SALGA commented that, in line with section 154(1) of the Constitution, this insertion should make provision for this funding to be directed to municipalities as a form of support to fulfil the functions. This will prevent a scenario in which any person can access the provincial funding for these purposes without having the necessary capacity and abilities to perform the functions.
Comments on proposed insertion of section 103B:
The Bill proposes the insertion of section 103B on provision for national norms and standard for ECD centres. It provides that the Minister of Social Development, after consultation with interested persons and other relevant ministers, must determine national norms and standards for ECD centres through regulations.
SALGA commented that this section must entrench values and principles of intergovernmental relations in dealing with the consultation process. This can be done by specifically requiring consultation with various MECs and officials or organisations from local government when determining the norms and standards.
Comments on proposed insertion of section 103C:
The Bill proposes the insertion of section 103C on the provision for ECD centres to be registered. It provides that any person, department, municipality, organisation, or Provincial Head for Social Development may establish or operate an ECD centre provided that the centre is registered with the provincial government, is managed in accordance with the set conditions and the ECD centre complies with the national norms and standards and any other requirements.
SALGA commented that this section must be made dependent on the condition that the proposed establishment is recommended by the affected municipality in accordance with its bylaws.
Comments on proposed insertion of section 103K:
The Bill proposes the insertion of a section 103K on the assignment of functions to a municipality for ECD centres. It provides that the MEC for Social Development may, by written agreement with a municipality, assign the performance of some or all of the functions in sections 103D, 103E, 103F, 103G, 103H, and 103J to the municipal manager, after consultation with the municipal council, if the MEC is satisfied that the municipality complies with the prescribed requirements and its capacity to perform the functions.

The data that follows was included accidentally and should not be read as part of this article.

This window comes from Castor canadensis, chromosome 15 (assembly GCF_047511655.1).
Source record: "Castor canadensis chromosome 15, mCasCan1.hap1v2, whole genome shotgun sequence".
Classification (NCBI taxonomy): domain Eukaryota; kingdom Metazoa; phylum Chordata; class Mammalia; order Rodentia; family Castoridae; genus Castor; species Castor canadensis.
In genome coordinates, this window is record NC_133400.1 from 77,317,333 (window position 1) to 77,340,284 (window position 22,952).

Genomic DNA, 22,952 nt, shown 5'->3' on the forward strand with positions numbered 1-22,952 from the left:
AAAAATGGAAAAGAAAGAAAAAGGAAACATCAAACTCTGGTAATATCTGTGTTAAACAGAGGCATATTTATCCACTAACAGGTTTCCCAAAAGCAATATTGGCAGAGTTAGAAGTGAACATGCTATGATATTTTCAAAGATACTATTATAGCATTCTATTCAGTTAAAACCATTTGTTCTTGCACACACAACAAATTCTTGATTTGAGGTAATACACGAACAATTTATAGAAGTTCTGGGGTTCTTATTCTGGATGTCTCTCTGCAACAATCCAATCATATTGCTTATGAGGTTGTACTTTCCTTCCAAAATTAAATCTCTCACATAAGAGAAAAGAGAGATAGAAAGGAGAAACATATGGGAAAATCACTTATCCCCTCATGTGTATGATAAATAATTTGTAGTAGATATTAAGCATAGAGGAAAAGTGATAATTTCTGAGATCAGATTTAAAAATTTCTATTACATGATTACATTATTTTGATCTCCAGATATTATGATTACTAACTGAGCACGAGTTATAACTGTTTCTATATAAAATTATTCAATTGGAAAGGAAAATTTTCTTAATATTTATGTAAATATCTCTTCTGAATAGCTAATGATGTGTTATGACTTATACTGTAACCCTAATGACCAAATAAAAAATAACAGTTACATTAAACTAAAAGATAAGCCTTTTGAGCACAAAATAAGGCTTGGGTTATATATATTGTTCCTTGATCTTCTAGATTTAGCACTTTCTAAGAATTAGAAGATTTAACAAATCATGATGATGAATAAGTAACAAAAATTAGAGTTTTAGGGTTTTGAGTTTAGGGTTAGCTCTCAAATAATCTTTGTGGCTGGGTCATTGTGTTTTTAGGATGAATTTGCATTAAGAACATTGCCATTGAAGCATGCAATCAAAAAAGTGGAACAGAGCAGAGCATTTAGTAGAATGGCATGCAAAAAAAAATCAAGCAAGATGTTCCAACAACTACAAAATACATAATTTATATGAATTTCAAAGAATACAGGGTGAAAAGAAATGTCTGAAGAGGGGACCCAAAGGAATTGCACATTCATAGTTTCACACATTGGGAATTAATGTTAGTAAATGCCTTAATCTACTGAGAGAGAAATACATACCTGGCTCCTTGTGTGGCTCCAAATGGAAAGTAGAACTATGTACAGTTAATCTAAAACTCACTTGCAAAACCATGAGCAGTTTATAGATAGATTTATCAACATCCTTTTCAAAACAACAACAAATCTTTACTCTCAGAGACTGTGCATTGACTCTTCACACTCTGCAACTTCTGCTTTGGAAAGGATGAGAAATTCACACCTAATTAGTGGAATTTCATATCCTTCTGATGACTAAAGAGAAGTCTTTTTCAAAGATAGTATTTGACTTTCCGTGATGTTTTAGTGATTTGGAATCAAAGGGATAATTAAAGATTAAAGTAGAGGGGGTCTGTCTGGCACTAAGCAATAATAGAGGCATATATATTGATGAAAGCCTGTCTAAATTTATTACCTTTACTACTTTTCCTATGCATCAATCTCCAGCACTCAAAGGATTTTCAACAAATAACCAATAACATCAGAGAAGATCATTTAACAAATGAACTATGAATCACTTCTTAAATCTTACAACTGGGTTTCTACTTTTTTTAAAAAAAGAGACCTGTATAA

SALGA commented that this section is not about the assignment of functions to municipalities, but rather about the delegation of responsibilities to the municipal manager of a municipality. It proposed that an additional section be included for the adjustment of the assignment of functions to be added, and that it must make provision for the Capacity Assessment that must be done by the Municipal Demarcation Board and to include mediation in the decision-making.
SALGA recommended that the Bill be referred back to the Department of Social Development to publish for public comment in a way that allows organised local government, municipalities, and other interested persons an opportunity to make representations before it is introduced in Parliament.
Mr D Stock (ANC) appreciated the SALGA submission. He stated that collective support is necessary to ensure effective implementation of the Bill. All stakeholders must work together to ensure that the child’s best interests are at the core of its work. How can SALGA, together with DSD, use the theory of change to ensure that the country puts the best interests of the child at the core of the implementation of the Bill? The process of deciding which tasks must be assigned to municipalities requires thorough discussion with the involved municipalities. Does this mean that no support has been given to ECD services? He asked if this implied that the legislative mandate of municipalities, as per sections 152 and 153 of the Children’s Act, has not been implemented by municipalities. He requested that the Committee receives a detailed plan on how the DSD and SALGA are going to address the longstanding challenges that exist between the ECD community and local government, as this has a direct impact on the implementation of the proposed legislation and the rolling out of the services it allows for.
Ms L Arries (EFF) asked how SALGA deals with municipalities that do not fulfil their constitutional mandate on social programmes. She referred to SALGA’s recommendation that section 103C must be made dependent on the condition that the proposed ECD establishment is recommended by the municipality in accordance with its bylaws. Experience has shown that communities do not really participate in the process proposed. What alternatives (apart from individual people that want their ECD centres operational) are put in place to ensure people are not excluded from rendering good services to our communities?
Ms B Masango (DA) asked if the concern raised on the constitutionality of the process followed by DSD will affect its processing the Bill at a later stage in the law-making process. The Bill is a response to the call for a comprehensive legal solution to the foster care crisis in South Africa. The Committee must ensure that when the Bill is processed it will be able to adequately respond to the foster care crisis. This will ensure that the child’s best interests are the centre of the Bill. She asked for clarity on SALGA’s contention that it did not have the opportunity to send out the Bill to all municipalities for comment, in line with the constitutional procedure for public participation.
Ms A Abrahams (DA) asked if local municipalities have the capacity and the budget to implement the Bill. What are the challenges faced by municipalities for this? At some point, the Committee will have to engage with municipalities to get a sense of their challenges and concerns in the implementation of the Bill. It seems as if most of the responsibilities and functions are assigned to the provincial and not the local government. She asked what the extent of SALGA’s contention was that it did not have the opportunity to send out the Bill to municipalities for comment. What was the number of municipalities that would feel left out and not adequately consulted on the proposed amendments to the Children’s Act?